The SFI Standard also includes a chain of custody tracking and labeling system. Labels are available for primary and secondary producers. Claims include percent content and fiber sourcing. For more information about the Sustainable Forestry Initiative visit the website at www.aboutsfi.org.
The International Organization for Standardization6 also has a certification program for environmental management systems. The ISO 14000 series of standards, specifically ISO 14001, relate to Environmental Management Standards. To qualify for certification, an organization must develop and implement procedures and practices that guarantee its environmental management goals are achieved and continually improved. For more information, visit the ISO website at: http://www.iso.org/iso/en/iso9000-14000/index.html
While most certification programs are primarily utilized by industry and very large landowners, the American Tree Farm System7 has been developed for private landowners. The goal of the American Tree Farm System is to “promote the growing of renewable forest resources on private lands while protecting environmental benefits and increasing public understanding of all benefits of productive forestry.” A certified Tree Farmer must meet a set of guidelines that requires an inspection by an ATFS forester every five years, along with a management plan. More information on this system can be found at www.treefarmsystem.org.
The Certified Logger Program8 is another certification system in use in the southern United States. Forest landowners interested in bioenergy production who are not participating in land management certification programs should consider contracting with professional timber harvesters who are participating in a state run Master Logger Certification© program, accepted by the American Loggers Council Master Logger Certification committee. Engaging these professionals would ensure that harvesting operations are performed in a sustainable manner to best enhance water quality, wildlife habitat and soil properties on their lands.
Loggers participating in this program are subject to a third party audit of their on-the-ground practices to measure their performance against standards set by state and federal regulations as well as any voluntary programs that are in place. Several southern states have Master Logger programs. The Kentucky master logger website, www.masterlogger.org, contains information relevant to many programs throughout the South.
These certification programs are typically used to certify traditional forest management systems and products. Yet they apply to forest energy products, ranging from firewood and logging residues to biodiesel, heat, and electricity. The chain of custody programs included in most certification programs, particularly the mixed models, could also be applied to forest energy products. These models include materials from certified and non-certified sources. This is important because chain of custody can be difficult to track for materials such as forest residues. The production of heat, electricity, and fuel will likely involve multiple material sources.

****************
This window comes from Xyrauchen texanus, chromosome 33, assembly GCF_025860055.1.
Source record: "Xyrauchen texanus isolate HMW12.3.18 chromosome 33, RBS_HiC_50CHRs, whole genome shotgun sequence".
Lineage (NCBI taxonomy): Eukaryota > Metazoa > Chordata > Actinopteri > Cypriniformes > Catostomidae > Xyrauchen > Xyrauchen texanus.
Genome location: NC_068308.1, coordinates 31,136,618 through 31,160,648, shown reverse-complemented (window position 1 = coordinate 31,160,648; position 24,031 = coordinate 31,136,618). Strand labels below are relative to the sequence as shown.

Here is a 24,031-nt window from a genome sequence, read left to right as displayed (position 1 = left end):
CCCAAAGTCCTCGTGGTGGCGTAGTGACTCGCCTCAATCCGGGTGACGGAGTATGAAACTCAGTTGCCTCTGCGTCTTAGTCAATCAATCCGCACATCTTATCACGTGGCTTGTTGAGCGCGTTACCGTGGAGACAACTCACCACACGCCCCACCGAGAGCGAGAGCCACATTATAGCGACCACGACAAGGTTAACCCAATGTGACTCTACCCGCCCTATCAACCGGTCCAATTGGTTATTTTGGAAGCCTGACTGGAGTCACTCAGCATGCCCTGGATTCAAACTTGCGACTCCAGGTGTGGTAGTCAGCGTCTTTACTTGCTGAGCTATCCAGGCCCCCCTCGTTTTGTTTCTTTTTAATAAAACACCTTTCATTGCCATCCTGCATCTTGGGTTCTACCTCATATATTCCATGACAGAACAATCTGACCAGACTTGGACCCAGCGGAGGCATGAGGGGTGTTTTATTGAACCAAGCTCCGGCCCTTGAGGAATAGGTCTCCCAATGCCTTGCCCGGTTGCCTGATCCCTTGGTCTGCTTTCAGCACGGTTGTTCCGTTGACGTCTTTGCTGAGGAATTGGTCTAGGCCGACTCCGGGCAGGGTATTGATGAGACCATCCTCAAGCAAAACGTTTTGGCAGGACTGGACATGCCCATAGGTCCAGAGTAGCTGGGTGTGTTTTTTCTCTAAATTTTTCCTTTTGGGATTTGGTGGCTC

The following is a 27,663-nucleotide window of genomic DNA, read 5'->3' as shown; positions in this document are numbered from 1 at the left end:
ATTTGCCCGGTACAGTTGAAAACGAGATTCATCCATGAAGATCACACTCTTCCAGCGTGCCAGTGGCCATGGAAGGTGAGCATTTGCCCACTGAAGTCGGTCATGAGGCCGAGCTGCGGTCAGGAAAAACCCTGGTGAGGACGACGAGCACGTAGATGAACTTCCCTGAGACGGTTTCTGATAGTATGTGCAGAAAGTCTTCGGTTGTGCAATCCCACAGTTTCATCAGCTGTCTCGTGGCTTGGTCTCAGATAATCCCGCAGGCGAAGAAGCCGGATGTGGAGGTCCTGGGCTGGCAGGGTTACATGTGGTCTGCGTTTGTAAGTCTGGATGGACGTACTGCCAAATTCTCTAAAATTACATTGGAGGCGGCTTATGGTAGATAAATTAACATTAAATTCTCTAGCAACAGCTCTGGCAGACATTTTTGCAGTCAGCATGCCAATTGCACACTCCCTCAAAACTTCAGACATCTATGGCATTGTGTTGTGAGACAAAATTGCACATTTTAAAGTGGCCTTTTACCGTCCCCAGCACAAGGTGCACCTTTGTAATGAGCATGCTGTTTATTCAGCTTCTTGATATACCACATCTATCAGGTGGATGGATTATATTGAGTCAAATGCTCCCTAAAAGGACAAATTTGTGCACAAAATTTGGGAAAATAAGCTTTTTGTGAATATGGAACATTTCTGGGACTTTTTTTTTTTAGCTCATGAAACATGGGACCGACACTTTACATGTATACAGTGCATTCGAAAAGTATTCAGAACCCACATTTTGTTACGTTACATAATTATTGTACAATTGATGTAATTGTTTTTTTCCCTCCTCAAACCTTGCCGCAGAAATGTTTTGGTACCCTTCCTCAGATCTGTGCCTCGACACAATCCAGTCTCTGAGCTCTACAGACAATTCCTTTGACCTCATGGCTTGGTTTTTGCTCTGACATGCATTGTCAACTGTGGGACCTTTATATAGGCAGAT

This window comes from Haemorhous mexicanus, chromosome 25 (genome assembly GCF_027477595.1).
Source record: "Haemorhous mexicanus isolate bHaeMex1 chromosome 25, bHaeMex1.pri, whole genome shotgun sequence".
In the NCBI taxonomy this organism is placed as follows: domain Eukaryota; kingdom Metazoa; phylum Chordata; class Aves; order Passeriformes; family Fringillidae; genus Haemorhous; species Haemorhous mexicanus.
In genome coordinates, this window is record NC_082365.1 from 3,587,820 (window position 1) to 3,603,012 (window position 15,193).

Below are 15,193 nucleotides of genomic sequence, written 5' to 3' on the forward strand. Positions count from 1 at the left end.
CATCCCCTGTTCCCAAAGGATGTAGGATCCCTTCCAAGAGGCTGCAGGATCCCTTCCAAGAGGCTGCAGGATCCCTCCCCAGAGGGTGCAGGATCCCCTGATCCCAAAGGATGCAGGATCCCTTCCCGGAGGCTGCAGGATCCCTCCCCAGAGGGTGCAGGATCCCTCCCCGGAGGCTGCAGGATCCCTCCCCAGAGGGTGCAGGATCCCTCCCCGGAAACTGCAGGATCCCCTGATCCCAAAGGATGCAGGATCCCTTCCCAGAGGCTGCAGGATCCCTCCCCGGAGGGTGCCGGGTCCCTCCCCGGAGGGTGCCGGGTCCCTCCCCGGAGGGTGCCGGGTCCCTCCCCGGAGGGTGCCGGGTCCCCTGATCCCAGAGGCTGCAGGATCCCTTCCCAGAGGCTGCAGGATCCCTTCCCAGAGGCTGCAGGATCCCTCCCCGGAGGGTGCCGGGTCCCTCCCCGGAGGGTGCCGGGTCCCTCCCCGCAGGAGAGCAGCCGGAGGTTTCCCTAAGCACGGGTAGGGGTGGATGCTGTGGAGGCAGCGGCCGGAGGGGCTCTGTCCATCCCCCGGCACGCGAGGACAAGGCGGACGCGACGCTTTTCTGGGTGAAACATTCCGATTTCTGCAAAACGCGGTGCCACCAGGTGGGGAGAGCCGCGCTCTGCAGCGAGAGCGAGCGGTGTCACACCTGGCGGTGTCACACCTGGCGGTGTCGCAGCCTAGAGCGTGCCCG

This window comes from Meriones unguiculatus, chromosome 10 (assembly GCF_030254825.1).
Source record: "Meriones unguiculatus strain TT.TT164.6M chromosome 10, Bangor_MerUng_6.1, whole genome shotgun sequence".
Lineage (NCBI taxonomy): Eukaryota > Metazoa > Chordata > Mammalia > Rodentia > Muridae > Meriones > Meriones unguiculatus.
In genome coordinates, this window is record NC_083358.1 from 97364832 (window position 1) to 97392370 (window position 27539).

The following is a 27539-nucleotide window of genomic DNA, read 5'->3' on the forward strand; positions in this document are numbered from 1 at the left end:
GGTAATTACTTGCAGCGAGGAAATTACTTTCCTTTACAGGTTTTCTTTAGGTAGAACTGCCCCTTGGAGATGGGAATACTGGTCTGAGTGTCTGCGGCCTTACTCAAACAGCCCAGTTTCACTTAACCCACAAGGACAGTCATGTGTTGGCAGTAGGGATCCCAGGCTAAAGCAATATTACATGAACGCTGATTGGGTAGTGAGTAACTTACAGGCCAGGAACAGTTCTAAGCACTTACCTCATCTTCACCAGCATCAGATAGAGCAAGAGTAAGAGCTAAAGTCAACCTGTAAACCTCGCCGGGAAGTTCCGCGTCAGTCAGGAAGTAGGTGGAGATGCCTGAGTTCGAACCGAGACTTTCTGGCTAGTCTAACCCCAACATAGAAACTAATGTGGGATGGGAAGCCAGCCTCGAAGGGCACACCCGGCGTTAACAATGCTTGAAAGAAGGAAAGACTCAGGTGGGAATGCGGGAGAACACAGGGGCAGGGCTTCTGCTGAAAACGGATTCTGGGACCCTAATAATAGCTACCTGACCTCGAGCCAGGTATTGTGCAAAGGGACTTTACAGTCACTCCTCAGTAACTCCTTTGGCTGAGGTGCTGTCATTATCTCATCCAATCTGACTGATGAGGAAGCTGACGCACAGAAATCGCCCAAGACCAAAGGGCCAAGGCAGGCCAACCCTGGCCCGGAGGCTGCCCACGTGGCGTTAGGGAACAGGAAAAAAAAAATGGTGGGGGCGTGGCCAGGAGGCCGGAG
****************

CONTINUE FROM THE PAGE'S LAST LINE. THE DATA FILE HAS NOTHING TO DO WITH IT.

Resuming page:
In addition to the certification of sustainable biomass production for bioenergy at the forest level, additional, broader energy certification schemes can be used to track the sustainability of forest bioenergy at various points along the supply chain, including transportation, conversion and waste disposal. A number of green electricity labels currently exist, including Green Power, Eugene, ok-power and Milieukeur. Some of these systems combine the assurance of sustainable feedstock. In the case of forest bioenergy, this could be accomplished through forest certification through a scheme such as FSC. These systems also have additional criteria for technology used in production and specific plant practices9. For forest bioenergy, consider criteria relating to greenhouse gas balances throughout the entire production system.
Certification of bioenergy production systems would reassure consumers that forest biomass was produced in conformance with standards designed to sustain environmental, economic, and social values, whether it was used to produce heat, electricity, or fuel. The general public can be assured that forest bioenergy is a renewable natural energy source, and that the southern forests used to produce this resource are being managed sustainably. More information about forest certification programs can be found at http://www.forestrycertification.info/.
For more information refer to the Encyclopedia of Southern Bioenergy (http://www.forestencyclopedia.com/Encyclopedia/bioenergy) or Forest Bioenergy (http://www.forestbioenergy.net/).
1 UN-DSD (United Nations Division for Sustainable Development) 2007. Agenda 21. http://www.un.org/esa/sustdev/documents/agenda21/index.htm. Agenda 21.[Date accessed: January 26, 2007].
2 MPCI. 2005. The Montreal Process. http://www.mpci.org/. The Montreal Process.[Date accessed: January 10, 2006].
3 FCRC (Forest Certification Resource Center) 2005. Introduction to Certification Programs. http://www.metafore.org/index.php?p=Introduction_to_Certification_Progra.... Introduction to Certification Programs. [Date accessed: January 20, 2006].
4 Forest Stewardship Council United States. 2007. http://www.fscus.org/ [Date Accessed: February 8, 2007].
5 Sustainable Forestry Initiative. 2007. http://www.sfiprogram.org/ [Date Accessed: February 9, 2007].
6 International Organization for Standardization. 2007. http://www.iso.org/iso/en/iso9000-14000/index.html [Date Accessed: February 8, 2007].
7 American Tree Farm System. 2007. http://www.treefarmsystem.org/ [Date Accessed: February 8, 2007].
8 Dructor, D. American Loggers Council. Personal communication. February 28, 2007.
9 van Dam J, Junginger M, Faaij A, Jurgens I, Best G, Fritsche U. 2006. Overview of recent developments in sustainable biomass certification Annexes ? Draft for comments. IEA Bioenergy Task 40 paper. Available online at: www.bioenergytrade.org/ downloads/ieatask40certificationpaperannexes draftforcomm.pdf [Accessed February 26 2007]